Suit Says Goldman Sachs Sold MBS and Was Betting on Failure
In yet another case of a Wall Street firm being accused of selling mortgage backed securities (MBS) it knew to be junk and then betting against the same securities as the financial crisis unfolded, Goldman Sachs has been sued for over $1 billion by Basis Yield Alpha fund, according to Bloomberg and other sources. The Australian hedge fund has alleged that Goldman overcharged them on two different MBS deals, in addition to misrepresenting the securities anticipated performance, failing to disclose the securities real value and failing to disclose that Goldman was betting that the securities it had sold would fail.
This is not the first time that the Basis Fund has sued Goldman. They previously sued Goldman in 2010 but it was dismissed on a technicality regarding where the purchases were made. Allegations are that the hedge fund lost $67 million in Goldman deals in 2007. The breakdown was a whopping 92% loss from an investment in Point Pleasant or, $11 million lost out of a $12 million investment. Likewise, the Basis Fund lost 69% of its $81 million investment in Timberwolf, or $56 million. According to the lawsuit, Basis is seeking $1 billion in exemplary damages for “systemic fraud” by peddling the securities on unsuspecting investors.
Eric Lewis, the lead attorney for the Basis Fund, said this about Goldman, “They were lying to clients in order to get junk off their books.” He continued by saying, “They were basically selling a time bomb….and what they sold blew up in our face, but what they couldn’t sell blew up in their face.” Lewis said that he intends to look into Goldman’s dealings with Greywolf, the firm that helped Goldman pick the underlying assets of Timberwolf. It is thought that this can be developed through obtaining documents regarding the relationship between the two, in addition to sensitive emails and internal communications. According to the Senate Subcommittee Investigation Report, Goldman was short on nearly 35% of Timberwolf, a move that would result in huge gains for the firm. Furthermore, the Senate report alluded to the fact that Goldman had been shorting the housing market prior to peddling Timberwolf and Point Pleasant MBS to the Basis Fund. In fact, they had a $10 billion net short position on the housing market in February 2007 and a Goldman executive was said to have called the Timberwolf MBS “one shitty deal”, according to the Senate report. Although Goldman did lose money on Timberwolf securities, the Basis Fund says the only reason they would have lost money is the fact that they couldn’t find anyone to unload the securities on.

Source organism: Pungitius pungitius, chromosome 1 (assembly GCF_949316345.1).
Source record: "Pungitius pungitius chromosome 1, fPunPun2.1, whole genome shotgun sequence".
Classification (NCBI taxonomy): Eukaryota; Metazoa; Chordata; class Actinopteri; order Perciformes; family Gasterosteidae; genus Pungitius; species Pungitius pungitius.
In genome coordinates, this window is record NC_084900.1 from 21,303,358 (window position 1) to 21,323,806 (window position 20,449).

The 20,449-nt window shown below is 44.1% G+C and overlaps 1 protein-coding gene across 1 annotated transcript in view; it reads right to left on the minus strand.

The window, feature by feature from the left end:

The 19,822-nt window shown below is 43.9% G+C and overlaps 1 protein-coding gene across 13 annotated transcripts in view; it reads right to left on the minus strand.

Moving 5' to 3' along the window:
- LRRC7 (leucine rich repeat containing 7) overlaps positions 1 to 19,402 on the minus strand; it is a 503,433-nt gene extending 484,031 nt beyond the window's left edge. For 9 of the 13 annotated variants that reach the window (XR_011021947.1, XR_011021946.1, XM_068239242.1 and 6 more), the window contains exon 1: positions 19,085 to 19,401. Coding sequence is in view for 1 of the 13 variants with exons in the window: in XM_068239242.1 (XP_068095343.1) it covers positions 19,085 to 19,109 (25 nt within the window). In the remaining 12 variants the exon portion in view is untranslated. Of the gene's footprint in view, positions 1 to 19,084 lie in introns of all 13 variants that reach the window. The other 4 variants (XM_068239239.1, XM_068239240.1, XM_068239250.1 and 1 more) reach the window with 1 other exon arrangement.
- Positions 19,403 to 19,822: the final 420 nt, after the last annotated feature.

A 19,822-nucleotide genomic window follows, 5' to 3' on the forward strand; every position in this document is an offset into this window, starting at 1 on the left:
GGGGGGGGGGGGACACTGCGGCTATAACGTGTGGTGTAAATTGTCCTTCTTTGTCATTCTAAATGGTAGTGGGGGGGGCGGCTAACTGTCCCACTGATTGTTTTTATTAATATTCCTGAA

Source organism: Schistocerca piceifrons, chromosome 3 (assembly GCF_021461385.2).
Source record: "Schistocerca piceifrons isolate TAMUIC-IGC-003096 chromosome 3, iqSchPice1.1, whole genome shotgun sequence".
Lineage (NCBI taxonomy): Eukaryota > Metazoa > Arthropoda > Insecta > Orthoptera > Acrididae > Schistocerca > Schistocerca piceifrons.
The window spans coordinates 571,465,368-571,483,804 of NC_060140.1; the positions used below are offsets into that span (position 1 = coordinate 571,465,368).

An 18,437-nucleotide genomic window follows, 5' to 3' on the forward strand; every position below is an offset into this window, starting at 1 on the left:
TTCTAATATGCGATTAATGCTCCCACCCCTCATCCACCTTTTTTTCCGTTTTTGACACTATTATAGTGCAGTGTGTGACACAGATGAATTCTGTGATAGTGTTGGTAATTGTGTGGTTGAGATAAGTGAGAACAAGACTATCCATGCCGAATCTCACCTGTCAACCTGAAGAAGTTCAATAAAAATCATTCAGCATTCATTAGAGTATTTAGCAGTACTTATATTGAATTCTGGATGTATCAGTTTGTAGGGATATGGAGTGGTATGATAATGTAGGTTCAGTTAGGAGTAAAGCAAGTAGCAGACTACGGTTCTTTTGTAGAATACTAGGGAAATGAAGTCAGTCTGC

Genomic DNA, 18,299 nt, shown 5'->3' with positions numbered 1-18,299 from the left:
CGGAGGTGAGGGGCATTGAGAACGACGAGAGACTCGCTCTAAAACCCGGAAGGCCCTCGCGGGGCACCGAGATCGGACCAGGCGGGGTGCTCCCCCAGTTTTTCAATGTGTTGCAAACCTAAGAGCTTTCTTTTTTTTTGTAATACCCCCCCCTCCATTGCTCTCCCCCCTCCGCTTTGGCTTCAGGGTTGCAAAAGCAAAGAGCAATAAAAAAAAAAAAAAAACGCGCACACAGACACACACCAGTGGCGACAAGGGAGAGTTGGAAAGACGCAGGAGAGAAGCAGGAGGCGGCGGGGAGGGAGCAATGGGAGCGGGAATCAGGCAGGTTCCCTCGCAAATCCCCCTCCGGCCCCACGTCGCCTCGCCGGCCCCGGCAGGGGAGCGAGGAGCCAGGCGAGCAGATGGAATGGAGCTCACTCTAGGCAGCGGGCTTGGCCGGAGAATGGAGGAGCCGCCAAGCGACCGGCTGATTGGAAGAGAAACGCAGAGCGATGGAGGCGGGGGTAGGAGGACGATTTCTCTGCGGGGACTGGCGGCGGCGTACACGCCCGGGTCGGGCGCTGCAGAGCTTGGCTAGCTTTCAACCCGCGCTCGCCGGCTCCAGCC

Other findings by the Senate Subcommittee were that Goldman sold the Timberwolf mortgage backed securities (MBS) at inflated prices above the price they were internally valued and failed to disclose how badly Point Pleasant was performing, among other things.